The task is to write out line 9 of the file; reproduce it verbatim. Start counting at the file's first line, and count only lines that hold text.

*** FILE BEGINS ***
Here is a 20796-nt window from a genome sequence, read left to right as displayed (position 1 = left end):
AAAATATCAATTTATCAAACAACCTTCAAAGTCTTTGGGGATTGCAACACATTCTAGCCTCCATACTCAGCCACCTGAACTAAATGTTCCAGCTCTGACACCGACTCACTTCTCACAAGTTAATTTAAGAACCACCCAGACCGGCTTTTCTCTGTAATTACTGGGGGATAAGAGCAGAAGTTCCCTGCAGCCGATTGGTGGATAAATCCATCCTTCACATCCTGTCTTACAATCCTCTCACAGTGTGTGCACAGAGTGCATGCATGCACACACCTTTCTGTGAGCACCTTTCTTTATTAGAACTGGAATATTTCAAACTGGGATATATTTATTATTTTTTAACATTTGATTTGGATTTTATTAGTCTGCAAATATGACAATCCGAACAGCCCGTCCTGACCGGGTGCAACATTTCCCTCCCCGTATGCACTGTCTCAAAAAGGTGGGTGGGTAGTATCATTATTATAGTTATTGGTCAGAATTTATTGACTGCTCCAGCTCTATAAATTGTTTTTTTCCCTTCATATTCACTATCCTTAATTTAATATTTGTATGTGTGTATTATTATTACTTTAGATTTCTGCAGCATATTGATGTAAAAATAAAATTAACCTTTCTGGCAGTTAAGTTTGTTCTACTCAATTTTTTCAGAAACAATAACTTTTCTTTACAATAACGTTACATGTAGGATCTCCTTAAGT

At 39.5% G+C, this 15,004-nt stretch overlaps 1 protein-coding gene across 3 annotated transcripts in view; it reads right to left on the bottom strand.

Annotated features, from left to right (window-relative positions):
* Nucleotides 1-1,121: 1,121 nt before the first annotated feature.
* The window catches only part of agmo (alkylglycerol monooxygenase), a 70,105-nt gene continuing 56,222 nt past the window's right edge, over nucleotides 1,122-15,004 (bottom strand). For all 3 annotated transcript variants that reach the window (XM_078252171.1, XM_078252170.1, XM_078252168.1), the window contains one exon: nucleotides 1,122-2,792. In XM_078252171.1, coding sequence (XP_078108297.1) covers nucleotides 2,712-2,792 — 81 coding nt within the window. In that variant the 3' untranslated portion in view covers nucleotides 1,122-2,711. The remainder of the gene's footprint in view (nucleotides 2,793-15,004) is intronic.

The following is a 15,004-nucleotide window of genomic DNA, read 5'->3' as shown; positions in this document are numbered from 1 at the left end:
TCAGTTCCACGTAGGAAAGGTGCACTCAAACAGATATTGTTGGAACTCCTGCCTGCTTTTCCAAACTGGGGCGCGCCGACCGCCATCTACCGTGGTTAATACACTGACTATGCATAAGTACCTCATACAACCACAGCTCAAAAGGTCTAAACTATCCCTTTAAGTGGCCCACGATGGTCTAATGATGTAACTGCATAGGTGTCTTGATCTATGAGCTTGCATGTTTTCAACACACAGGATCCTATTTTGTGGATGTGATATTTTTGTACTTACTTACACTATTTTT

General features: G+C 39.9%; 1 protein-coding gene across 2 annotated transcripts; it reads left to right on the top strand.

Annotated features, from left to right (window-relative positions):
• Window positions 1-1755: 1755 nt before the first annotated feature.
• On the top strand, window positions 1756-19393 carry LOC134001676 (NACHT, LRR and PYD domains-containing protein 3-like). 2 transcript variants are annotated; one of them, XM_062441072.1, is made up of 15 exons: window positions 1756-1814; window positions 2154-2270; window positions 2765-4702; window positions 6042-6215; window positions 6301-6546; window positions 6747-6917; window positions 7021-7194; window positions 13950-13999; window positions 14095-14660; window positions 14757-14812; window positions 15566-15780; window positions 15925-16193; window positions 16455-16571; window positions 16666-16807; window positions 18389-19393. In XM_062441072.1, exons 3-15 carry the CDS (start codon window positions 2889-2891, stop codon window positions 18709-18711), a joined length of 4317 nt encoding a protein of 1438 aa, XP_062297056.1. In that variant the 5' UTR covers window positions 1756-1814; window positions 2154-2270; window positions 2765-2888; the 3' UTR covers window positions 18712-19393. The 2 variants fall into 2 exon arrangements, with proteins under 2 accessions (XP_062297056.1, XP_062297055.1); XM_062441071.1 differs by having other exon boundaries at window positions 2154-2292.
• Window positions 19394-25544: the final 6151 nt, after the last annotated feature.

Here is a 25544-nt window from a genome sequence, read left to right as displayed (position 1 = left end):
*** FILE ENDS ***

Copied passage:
General features: G+C 39.9%; 1 protein-coding gene across 2 annotated transcripts; it reads left to right on the top strand.